Sunday, August 27, 2006

Blackwell bleeding Republican support

The breakdown of the latest August Rasmussen Reports polling on the Strickland-Blackwell race shows that Blackwell is getting more and more hampered in his ability to turn this race around. In short, with each passing month, Blackwell fundamental numbers are getting worse, making it far more difficult for him to be able to overcome the sizeable lead Ted Strickland has been building.

In my last post, I theorized that one or two possibilities as for the fourteen-point swing. Either more Republicans became undecides and some previously undecideds became Strickland supporters, or more Republicans became Strickland supporters. It appears from the latest data publicly released that the latter is the case.

Over at conservative blogs like Right Angle Blog's post, "Is Ken Blackwell Destined to Lose?," what began as a passing along the ORP's rallying cry turned into a rather hostile discussion about whether Blackwell has started to run to the center and betrayed the conservatives or whether the voters, tired of Republican rule, will suddenly become Blackwell Republicans because he's somehow a different type of Republican than the rest of the Republican leadership team he's been apart of for the last 16 years and even though he has the endorsement and fundraising support of highly unpopular Governor Bob Taft.

What becomes of this debate and it's impact on the election is unclear. However, what is clear is that for yet another month, Ken Blackwell's negatives have increased despite no attack ads against him. From June to July, according to Rasmussen, the percentage of Ohioans who view Ken Blackwell very unfavorably increased six percentage points. According to Rasmussen's latest poll, it's increased another 4%, leading to a 10-point increase in the number of people viewing Blackwell very unfavorably over the summer. That kind of increase despite no negative or comparison ads is rather surprising. Currently, 40% of Ohioans have a favorable view of Blackwell, and 55% have an unfavorable view (leaving only 5% as undecided or with no opinion). In contrast, 59% of Ohioans have a favorable view of Congressman Ted Strickland.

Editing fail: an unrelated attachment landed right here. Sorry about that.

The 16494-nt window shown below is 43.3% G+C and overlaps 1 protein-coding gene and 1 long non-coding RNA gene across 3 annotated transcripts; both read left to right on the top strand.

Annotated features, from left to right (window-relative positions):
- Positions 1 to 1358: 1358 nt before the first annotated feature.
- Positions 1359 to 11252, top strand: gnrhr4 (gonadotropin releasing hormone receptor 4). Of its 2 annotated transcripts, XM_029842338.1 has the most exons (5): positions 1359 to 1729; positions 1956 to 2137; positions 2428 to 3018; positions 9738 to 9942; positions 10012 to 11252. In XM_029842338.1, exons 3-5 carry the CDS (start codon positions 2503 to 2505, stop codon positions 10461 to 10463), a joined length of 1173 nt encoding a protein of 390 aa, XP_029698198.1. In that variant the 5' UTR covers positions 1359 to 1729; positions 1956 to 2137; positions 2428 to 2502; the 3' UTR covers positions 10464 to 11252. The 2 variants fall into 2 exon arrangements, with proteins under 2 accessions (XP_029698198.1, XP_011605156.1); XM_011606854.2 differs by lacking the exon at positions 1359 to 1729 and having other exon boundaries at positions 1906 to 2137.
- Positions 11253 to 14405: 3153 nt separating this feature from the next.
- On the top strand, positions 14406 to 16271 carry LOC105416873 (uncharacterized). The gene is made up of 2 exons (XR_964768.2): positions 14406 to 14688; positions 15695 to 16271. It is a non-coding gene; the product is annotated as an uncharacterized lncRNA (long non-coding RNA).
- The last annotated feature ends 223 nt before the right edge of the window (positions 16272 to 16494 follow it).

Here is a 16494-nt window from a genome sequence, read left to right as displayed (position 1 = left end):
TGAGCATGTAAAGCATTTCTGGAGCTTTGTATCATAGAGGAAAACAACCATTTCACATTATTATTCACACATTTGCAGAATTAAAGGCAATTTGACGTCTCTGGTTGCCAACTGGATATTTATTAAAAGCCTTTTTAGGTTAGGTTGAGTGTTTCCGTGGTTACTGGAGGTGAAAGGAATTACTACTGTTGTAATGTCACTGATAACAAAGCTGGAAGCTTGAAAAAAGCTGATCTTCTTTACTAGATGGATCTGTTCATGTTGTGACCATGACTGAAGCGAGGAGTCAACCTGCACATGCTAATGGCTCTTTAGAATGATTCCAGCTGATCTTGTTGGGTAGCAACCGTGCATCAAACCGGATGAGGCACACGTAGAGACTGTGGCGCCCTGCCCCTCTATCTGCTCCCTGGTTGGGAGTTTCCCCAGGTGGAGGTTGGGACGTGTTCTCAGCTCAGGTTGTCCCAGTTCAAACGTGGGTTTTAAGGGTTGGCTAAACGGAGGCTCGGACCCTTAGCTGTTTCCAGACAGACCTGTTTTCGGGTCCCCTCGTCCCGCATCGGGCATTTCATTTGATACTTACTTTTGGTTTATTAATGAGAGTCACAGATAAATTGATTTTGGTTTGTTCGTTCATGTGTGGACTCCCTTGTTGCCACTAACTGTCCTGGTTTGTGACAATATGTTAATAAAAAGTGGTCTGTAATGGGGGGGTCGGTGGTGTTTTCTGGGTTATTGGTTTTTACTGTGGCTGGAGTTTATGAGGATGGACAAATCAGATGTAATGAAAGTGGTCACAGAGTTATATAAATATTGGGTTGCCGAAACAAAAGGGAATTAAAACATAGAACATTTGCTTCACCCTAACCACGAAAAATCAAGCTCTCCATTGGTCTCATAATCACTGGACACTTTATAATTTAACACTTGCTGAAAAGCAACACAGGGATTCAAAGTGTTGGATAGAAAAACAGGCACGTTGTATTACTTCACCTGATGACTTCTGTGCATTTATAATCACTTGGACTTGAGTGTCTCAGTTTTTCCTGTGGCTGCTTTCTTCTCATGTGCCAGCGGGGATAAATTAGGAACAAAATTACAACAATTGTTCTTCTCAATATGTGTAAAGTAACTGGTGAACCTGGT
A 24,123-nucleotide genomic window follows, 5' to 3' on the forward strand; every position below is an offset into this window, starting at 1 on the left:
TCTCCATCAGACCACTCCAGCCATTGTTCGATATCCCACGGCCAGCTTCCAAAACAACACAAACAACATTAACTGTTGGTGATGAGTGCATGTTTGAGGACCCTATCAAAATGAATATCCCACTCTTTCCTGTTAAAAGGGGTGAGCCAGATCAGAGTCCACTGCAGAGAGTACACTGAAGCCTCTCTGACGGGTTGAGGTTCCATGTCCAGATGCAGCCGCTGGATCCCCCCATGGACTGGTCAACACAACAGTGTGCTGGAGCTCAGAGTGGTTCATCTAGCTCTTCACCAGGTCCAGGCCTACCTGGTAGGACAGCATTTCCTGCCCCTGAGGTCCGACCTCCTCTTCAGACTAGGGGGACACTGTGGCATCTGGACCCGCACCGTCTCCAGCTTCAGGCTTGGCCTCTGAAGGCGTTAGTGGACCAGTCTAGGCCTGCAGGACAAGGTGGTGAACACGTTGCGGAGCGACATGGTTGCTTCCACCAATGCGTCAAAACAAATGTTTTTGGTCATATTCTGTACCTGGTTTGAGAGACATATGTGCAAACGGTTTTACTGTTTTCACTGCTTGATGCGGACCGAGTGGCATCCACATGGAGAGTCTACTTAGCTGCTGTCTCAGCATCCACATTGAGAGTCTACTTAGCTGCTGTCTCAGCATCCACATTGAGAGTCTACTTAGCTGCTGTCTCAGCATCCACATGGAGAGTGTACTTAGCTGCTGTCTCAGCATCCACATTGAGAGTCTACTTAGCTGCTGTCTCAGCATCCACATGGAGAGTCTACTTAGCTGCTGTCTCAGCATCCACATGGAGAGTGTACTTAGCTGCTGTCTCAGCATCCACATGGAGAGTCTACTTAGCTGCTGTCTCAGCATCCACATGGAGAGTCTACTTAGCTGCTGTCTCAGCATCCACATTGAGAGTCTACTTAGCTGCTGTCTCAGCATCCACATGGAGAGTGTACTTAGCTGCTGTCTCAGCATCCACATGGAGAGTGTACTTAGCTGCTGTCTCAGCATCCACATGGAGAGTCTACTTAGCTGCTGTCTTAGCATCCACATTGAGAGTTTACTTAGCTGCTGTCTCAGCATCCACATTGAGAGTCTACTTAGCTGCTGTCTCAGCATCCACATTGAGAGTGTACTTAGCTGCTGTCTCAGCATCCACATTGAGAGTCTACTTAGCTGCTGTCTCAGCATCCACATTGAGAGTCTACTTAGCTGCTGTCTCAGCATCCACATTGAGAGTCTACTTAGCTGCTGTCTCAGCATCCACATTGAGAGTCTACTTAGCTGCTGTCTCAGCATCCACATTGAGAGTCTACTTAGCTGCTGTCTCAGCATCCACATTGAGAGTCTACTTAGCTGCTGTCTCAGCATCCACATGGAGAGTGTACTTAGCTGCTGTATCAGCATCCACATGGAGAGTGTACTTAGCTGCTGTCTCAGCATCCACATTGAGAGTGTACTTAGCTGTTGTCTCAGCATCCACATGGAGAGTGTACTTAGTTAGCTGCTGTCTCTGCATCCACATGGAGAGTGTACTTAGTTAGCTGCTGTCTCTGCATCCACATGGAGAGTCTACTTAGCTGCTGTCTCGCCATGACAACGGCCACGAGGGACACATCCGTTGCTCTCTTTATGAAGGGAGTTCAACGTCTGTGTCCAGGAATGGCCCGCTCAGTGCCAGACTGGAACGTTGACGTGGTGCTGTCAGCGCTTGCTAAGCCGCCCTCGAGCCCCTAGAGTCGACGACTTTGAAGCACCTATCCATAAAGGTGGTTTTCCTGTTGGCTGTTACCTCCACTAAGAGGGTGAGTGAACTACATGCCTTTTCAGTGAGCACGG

Conservatives, like those at RAB, are trying to spin the race that people aren't so much voting FOR Strickland, but AGAINST Blackwell, and that therefore, support for Strickland is soft. Even if this were true, under these numbers even if Strickland's support WERE soft, it's clear that opposition to Blackwell is very strong. Blackwell's net favorability rating is currently -15%. If you compared his entire favorability rating to just his very unfavorable rating, Blackwell's favorability is only +5%, which is technically within 4.5% margin of error.

Furthermore, Blackwell continues to lose support among Republican voters. Less than 60% of Republican voters currently plan on voting for Blackwell according to the most recent Rasmussen Reports poll. This is lowest amount of support Ken Blackwell has received among Republican voters. Strickland's base is largely in tact, with less than 10% of Democratic voters crossing-over to vote for Blackwell and he has large leads among independent voters where he gets 55% of the independent votes. Although the most recent Rasmussen release did not say how much Strickland is capturing an Republican cross-over vote, the Rasmussen poll from late July showed Strickland getting an impressive 24% of the Republican vote.

This Rasmussen poll is by far the worst polling numbers Blackwell has received as well as the best for Strickland. With such high unfavorabilitity ratings, and such a hugh lead among independents, Blackwell has a Herculeian task in front of him.

Nor will all disapproving Republicans will vote for Strickland. Many, and apparently, increasing number, of Republicans may decide in this hostile political election, to stay at home instead of voting for Strickland. If they do, that could make things even more problematic for the lower ticket and local races for the Republican Party this November.

To win, Blackwell is going to have to do something that has eluded him for the past three months since his primary "victory," he needs to reunite the Republican vote behind his candidacy, fundamentally alter the public's view of both him and his opponent, and neutralize Strickland's cross-over appeal and Independent voter advantages.

And he has less than 73 days in which to do this.

1 comment:

dirtgirl said...

thanks ME, I hadn't seen the Rasmussen internals and this is great stuff!

I figure the race officially starts the day after labor day with the first debate, but it appears Ted's got a nice cozy cushion going into it.